If You Want To Improve Your Marriage, Create A 'Relationship Vision' (Here's How)

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Relationship Advice For Learning Effective Communication Skills & How To Compromise In Healthy Relationships
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If you want to improve your marriage, learning effective communication skills, and how to compromise with your partner, is great advice for achieving healthy relationships.

Every couple wants their relationship or marriage to be a success but how do you get there?

After months of construction and planning, my husband, Duane, and I finally did it! We remodeled our two bathrooms! It was something I wanted to do since moving in fourteen years ago. Last year, we included remodeling our bathrooms to our Relationship Vision.

The Relationship Vision is a couples exercise meant to help you shape a healthy relationship so you can have the married life of your dreams.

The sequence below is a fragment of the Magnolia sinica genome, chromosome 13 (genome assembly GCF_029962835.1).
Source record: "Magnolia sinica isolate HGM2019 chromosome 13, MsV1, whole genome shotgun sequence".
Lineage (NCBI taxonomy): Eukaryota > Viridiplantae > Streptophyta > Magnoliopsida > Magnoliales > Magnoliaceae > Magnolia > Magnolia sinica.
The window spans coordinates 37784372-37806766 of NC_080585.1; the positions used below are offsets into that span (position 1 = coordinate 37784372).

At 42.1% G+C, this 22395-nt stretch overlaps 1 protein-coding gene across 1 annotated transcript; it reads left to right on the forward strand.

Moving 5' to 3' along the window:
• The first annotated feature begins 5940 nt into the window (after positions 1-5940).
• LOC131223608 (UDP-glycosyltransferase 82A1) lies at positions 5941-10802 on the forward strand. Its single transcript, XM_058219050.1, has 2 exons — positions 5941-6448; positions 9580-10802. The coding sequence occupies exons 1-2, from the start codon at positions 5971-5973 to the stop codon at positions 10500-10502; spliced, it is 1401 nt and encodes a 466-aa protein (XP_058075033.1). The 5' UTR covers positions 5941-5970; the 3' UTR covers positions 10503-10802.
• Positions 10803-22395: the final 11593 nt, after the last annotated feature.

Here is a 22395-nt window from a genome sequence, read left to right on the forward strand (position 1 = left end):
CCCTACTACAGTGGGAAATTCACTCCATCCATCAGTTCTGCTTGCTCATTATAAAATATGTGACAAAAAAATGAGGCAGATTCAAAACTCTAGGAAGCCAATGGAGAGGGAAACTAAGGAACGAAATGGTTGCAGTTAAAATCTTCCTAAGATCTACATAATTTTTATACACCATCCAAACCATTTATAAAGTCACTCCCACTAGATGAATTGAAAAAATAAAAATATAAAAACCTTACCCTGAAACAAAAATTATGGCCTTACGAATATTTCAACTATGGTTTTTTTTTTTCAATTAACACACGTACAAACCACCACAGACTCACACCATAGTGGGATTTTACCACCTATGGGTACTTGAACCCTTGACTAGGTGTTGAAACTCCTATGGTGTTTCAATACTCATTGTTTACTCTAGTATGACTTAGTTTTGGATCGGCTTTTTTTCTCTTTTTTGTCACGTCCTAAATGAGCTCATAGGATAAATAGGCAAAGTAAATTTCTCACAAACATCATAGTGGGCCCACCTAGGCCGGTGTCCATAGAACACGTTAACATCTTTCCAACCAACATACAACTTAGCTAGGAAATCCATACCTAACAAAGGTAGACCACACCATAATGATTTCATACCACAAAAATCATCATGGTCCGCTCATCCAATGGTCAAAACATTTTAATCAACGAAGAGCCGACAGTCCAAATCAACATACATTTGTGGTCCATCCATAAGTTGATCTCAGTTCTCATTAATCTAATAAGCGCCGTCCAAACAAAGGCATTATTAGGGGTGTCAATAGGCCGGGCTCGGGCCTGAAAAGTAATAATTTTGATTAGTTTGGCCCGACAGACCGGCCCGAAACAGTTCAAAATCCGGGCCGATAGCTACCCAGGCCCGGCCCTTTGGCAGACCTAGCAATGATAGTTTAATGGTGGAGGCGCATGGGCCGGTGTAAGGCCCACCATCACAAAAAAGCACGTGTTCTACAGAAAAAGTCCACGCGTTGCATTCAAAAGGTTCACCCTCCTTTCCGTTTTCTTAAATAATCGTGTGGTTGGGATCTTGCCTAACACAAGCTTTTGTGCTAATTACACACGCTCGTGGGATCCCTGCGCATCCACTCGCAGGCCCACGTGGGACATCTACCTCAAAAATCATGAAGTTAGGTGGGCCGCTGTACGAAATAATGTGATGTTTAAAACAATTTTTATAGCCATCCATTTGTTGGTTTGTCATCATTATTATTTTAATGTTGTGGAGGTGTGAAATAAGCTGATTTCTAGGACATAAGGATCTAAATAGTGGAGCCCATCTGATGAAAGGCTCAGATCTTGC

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Duane and I are both marriage counselors and we use the Relationship Vision with our clients and in our own relationship. While going through the arduous remodeling process, I couldn't help but recognize how it was a fitting metaphor for transforming romantic relationships.

Ultimately, when you and your partner develop a relationship model together, it is easier to stay aligned and then anything is possible. Hopefully, you will be inspired to collaborate and connect with your partner so you can build your ideal relationship and life.

It was difficult to see through the dust. My heart was beating fast as I saw the workmen hauling out bags containing what was once our bathroom. Even though I longed for the day when we would start construction, there was still a feeling of loss and panic as the demolition took place making way for the new. I reassured myself everything was going to be okay because we had a detailed blueprint.

A plan is vital when it feels like life's upside down. This is particularly true of our intimate relationships. For this very reason, weddings include vows. 

Disconnections and misunderstandings are inevitable in relationships.

A Relationship Vision is the operating system that you can lean into when your relationship seems to have gone off track. It's your mission statement. It includes positive statements that start with, "We .."